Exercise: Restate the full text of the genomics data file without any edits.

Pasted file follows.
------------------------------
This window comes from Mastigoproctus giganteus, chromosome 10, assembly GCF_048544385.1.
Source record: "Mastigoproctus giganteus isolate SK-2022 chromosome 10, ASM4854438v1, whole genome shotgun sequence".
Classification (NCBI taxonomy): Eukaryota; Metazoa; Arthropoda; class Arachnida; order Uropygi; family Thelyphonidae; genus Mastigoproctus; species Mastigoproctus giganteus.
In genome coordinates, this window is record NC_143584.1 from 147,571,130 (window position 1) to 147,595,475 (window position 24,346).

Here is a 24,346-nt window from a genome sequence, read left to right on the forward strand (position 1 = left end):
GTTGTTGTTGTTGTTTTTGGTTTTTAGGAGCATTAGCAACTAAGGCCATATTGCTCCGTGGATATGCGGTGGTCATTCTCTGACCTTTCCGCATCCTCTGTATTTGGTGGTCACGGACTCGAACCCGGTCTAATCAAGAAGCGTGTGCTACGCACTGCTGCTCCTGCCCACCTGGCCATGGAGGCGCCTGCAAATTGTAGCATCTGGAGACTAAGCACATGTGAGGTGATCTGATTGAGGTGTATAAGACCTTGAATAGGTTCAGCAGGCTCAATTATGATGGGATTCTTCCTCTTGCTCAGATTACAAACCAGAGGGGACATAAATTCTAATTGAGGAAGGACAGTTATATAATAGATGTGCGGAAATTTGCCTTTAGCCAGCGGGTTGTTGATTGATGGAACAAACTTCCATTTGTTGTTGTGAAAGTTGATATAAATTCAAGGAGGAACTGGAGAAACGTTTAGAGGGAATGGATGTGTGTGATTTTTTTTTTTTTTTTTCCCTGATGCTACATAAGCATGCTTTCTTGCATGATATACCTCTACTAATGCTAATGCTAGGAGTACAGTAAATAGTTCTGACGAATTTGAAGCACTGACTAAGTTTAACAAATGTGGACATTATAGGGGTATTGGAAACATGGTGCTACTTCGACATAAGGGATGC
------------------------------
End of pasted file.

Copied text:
This window comes from Mastigoproctus giganteus, chromosome 10, assembly GCF_048544385.1.
Source record: "Mastigoproctus giganteus isolate SK-2022 chromosome 10, ASM4854438v1, whole genome shotgun sequence".
Classification (NCBI taxonomy): Eukaryota; Metazoa; Arthropoda; class Arachnida; order Uropygi; family Thelyphonidae; genus Mastigoproctus; species Mastigoproctus giganteus.
In genome coordinates, this window is record NC_143584.1 from 147,571,130 (window position 1) to 147,595,475 (window position 24,346).

Here is a 24,346-nt window from a genome sequence, read left to right on the forward strand (position 1 = left end):
GTTGTTGTTGTTGTTTTTGGTTTTTAGGAGCATTAGCAACTAAGGCCATATTGCTCCGTGGATATGCGGTGGTCATTCTCTGACCTTTCCGCATCCTCTGTATTTGGTGGTCACGGACTCGAACCCGGTCTAATCAAGAAGCGTGTGCTACGCACTGCTGCTCCTGCCCACCTGGCCATGGAGGCGCCTGCAAATTGTAGCATCTGGAGACTAAGCACATGTGAGGTGATCTGATTGAGGTGTATAAGACCTTGAATAGGTTCAGCAGGCTCAATTATGATGGGATTCTTCCTCTTGCTCAGATTACAAACCAGAGGGGACATAAATTCTAATTGAGGAAGGACAGTTATATAATAGATGTGCGGAAATTTGCCTTTAGCCAGCGGGTTGTTGATTGATGGAACAAACTTCCATTTGTTGTTGTGAAAGTTGATATAAATTCAAGGAGGAACTGGAGAAACGTTTAGAGGGAATGGATGTGTGTGATTTTTTTTTTTTTTTTTCCCTGATGCTACATAAGCATGCTTTCTTGCATGATATACCTCTACTAATGCTAATGCTAGGAGTACAGTAAATAGTTCTGACGAATTTGAAGCACTGACTAAGTTTAACAAATGTGGACATTATAGGGGTATTGGAAACATGGTGCTACTTCGACATAAGGGATGC